Dark Shadow volunteered a story – much to the annoyance of an embarrassed Tokoyami. A younger Tokoyami had tried to climb a tree to “hang out” with a sparrow and her babies, but the second branch he climbed had snapped, and he fell face-first into the mud beneath him. His mother had been furious with him but patched him up anyway.  

Izuku volunteered to go next, and Katsuki gave him a warning look. Izuku told the class of how when he and Katsuki were younger, he was at Katsuki’s house for a sleepover, and Izuku had woken up in the middle of the night to see a spider dangling on its web just a few centimetres above his face. Katsuki snorted.

“Mitsuki – Kacchan’s mum, then had to explain to the police that, no, I was not being murdered horribly, but that I’d just been scared by a spider.”

“Who is even scared of spiders? The ones in Japan are harmless.” Katsuki spoke, arching an eyebrow at Izuku.

“Nah, man, spiders freak me the hell out.” Kaminari spoke up. Koda gave a firm nod of agreement. Mineta just shuddered.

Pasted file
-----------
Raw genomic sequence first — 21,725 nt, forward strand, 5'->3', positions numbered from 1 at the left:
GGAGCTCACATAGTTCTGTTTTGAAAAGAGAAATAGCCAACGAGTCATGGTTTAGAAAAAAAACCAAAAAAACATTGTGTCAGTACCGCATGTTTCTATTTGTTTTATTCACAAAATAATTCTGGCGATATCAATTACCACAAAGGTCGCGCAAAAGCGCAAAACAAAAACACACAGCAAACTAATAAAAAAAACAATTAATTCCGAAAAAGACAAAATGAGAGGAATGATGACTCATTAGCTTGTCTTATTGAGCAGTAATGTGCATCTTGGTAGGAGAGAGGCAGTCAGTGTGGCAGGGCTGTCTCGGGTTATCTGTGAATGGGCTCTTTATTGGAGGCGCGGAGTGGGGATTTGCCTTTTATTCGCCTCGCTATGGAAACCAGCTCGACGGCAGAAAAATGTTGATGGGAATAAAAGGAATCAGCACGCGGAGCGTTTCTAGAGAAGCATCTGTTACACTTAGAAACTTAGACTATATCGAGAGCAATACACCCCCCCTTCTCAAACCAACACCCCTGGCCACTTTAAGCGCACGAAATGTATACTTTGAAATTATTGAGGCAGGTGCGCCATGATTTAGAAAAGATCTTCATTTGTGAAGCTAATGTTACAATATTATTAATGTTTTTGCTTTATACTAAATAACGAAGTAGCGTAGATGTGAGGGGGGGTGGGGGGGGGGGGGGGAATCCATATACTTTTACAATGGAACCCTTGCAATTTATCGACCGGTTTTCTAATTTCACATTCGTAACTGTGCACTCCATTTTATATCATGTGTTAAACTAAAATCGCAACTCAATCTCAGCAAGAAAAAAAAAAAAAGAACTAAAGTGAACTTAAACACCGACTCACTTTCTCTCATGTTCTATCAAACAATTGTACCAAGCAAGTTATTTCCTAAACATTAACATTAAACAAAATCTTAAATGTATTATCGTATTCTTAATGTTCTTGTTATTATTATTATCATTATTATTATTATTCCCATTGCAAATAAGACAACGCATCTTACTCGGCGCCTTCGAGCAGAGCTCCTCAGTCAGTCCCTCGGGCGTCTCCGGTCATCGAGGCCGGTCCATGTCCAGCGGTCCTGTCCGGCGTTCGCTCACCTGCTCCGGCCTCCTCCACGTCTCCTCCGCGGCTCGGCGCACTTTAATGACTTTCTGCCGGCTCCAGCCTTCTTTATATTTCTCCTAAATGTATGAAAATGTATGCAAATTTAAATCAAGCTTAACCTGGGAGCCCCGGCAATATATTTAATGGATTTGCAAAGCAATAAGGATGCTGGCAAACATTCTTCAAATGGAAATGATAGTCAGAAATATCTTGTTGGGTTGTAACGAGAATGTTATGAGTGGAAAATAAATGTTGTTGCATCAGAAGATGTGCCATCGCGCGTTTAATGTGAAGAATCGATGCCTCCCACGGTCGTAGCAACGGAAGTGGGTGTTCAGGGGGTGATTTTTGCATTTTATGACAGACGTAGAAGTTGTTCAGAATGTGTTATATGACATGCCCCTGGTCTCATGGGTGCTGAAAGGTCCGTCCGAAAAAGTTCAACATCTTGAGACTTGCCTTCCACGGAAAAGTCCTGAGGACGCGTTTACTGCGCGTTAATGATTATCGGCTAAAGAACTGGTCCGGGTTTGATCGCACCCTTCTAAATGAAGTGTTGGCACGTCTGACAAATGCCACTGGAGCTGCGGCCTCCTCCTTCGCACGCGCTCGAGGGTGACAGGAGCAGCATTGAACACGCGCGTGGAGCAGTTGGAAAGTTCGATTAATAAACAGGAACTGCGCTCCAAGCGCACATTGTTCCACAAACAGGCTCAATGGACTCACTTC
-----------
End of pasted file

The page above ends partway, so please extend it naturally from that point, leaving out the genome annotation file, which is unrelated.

“There are worse places to encounter spiders, and while the ones here don’t bug me too much – ah, pardon the pun – I sure as heck wouldn’t like to meet one from the Amazon” Yayorozu chimed in.

Katsuki snorted. “I was probably afraid of ‘em when I was like, two.”

“What are you trying to say, Bakugou?” Mineta asked, clearly offended. 

“I’m not scared of spiders anymore, are you fucking deaf or what?” Katsuki growled. 

Izuku’s response came naturally, after years of playful teasing.

“Oh, like how you aren’t ticklish anymore?”

He immediately regretted his decision. The entire class collectively broke out into laughter, Ashido cackling madly beside a fuming Katsuki.

“IZUKU!” The boy sprung up.

“I’m sorry!” Izuku had never gotten out of a chair faster in his life.

The next five minutes were overtaken by Katsuki chasing Izuku around the common room. Uraraka and Kirishima had literal tears in their eyes, while Ashido and Kaminari were outright crying from laughter. Jiro was holding her stomach as if she’d vomit, and Izuku thought she might be, if not for the quiet giggles escaping her.